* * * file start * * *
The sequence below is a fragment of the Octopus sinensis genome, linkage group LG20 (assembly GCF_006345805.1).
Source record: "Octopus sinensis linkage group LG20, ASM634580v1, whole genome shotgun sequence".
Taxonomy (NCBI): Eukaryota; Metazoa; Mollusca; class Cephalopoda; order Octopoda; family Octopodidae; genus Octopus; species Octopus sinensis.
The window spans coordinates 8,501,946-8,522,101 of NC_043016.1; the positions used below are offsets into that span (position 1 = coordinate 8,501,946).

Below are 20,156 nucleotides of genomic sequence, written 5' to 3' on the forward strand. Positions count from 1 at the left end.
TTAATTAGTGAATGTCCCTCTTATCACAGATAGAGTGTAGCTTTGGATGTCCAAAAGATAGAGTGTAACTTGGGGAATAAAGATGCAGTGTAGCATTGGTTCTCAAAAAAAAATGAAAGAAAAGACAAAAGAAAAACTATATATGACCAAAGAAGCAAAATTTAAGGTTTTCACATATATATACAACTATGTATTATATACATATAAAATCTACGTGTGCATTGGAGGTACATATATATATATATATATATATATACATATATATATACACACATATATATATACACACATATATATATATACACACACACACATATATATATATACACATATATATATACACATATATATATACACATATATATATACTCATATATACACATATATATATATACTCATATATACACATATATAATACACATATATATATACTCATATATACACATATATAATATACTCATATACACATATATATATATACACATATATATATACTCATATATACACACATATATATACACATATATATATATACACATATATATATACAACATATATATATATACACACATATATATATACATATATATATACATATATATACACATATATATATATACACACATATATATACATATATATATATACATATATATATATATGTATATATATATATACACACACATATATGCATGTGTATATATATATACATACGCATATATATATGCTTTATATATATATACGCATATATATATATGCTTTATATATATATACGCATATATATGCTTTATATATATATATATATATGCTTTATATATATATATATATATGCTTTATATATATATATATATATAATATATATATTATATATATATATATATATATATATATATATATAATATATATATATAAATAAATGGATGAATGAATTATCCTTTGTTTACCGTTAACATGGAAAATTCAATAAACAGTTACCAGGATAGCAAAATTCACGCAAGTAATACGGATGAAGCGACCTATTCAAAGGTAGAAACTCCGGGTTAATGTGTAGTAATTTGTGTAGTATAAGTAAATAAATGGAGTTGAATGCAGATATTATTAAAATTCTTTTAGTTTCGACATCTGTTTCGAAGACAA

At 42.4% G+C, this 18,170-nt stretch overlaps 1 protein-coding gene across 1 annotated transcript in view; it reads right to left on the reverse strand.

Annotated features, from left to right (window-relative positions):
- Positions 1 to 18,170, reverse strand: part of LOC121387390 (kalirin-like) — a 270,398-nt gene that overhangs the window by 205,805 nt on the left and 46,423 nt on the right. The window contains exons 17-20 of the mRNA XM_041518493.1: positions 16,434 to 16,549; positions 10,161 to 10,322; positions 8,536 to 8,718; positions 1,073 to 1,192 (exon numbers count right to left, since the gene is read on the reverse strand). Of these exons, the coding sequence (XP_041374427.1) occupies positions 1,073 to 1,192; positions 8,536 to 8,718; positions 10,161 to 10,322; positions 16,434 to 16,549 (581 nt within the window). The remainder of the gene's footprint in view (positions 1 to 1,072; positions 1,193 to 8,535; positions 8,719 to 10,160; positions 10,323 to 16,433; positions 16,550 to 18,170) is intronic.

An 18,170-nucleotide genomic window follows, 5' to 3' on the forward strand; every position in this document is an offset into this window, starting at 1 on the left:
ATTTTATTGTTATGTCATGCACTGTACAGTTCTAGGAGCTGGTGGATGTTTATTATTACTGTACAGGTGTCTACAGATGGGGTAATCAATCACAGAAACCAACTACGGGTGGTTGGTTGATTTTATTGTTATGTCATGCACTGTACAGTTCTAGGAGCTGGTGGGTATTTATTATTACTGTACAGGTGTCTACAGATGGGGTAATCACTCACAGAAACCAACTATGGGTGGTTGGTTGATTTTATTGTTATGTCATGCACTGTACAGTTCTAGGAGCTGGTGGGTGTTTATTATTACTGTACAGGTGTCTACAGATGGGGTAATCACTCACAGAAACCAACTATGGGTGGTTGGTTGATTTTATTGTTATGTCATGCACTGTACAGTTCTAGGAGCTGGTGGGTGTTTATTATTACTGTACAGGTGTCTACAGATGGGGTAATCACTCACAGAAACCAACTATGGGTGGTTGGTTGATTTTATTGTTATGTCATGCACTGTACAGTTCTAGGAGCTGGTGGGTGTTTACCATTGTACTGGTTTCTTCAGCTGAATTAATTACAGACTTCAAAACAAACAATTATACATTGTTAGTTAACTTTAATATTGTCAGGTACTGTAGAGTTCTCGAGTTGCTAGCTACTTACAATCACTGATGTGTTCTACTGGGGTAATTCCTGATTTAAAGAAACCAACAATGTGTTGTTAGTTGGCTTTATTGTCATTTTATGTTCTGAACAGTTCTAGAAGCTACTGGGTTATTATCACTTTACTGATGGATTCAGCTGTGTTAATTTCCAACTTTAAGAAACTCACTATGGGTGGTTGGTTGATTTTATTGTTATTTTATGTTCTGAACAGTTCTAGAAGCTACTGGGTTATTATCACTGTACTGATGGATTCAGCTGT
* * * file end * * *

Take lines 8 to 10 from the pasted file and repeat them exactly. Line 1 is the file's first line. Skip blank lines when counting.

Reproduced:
Annotated features, from left to right (window-relative positions):
- Positions 1 to 18,170, reverse strand: part of LOC121387390 (kalirin-like) — a 270,398-nt gene that overhangs the window by 205,805 nt on the left and 46,423 nt on the right. The window contains exons 17-20 of the mRNA XM_041518493.1: positions 16,434 to 16,549; positions 10,161 to 10,322; positions 8,536 to 8,718; positions 1,073 to 1,192 (exon numbers count right to left, since the gene is read on the reverse strand). Of these exons, the coding sequence (XP_041374427.1) occupies positions 1,073 to 1,192; positions 8,536 to 8,718; positions 10,161 to 10,322; positions 16,434 to 16,549 (581 nt within the window). The remainder of the gene's footprint in view (positions 1 to 1,072; positions 1,193 to 8,535; positions 8,719 to 10,160; positions 10,323 to 16,433; positions 16,550 to 18,170) is intronic.

An 18,170-nucleotide genomic window follows, 5' to 3' on the forward strand; every position in this document is an offset into this window, starting at 1 on the left: